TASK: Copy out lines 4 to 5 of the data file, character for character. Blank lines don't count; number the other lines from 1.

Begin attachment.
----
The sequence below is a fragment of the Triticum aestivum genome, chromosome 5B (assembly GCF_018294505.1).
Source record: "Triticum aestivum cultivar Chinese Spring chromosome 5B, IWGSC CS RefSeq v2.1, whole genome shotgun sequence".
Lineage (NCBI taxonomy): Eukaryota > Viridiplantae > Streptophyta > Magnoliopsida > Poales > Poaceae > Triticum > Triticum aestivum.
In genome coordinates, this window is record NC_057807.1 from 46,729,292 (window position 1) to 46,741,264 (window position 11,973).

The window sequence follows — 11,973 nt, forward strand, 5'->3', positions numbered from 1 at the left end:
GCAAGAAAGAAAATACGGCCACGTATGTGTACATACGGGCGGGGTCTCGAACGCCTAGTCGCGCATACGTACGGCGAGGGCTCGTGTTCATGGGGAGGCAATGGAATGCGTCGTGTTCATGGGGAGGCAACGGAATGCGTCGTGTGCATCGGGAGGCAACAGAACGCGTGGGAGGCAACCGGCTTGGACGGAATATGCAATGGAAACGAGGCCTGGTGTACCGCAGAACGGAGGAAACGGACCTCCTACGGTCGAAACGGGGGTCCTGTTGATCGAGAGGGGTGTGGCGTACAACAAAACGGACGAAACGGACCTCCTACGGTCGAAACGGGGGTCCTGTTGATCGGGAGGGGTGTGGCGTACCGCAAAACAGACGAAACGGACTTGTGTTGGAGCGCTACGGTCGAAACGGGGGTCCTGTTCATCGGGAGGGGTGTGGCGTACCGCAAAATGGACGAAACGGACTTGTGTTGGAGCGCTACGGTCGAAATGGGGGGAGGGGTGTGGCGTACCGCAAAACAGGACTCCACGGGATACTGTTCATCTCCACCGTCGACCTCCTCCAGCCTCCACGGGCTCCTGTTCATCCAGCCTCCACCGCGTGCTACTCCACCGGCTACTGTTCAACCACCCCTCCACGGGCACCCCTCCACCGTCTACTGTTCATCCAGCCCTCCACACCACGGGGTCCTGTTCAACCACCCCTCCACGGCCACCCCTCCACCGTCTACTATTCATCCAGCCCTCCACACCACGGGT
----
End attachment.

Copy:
In genome coordinates, this window is record NC_057807.1 from 46,729,292 (window position 1) to 46,741,264 (window position 11,973).

The window sequence follows — 11,973 nt, forward strand, 5'->3', positions numbered from 1 at the left end: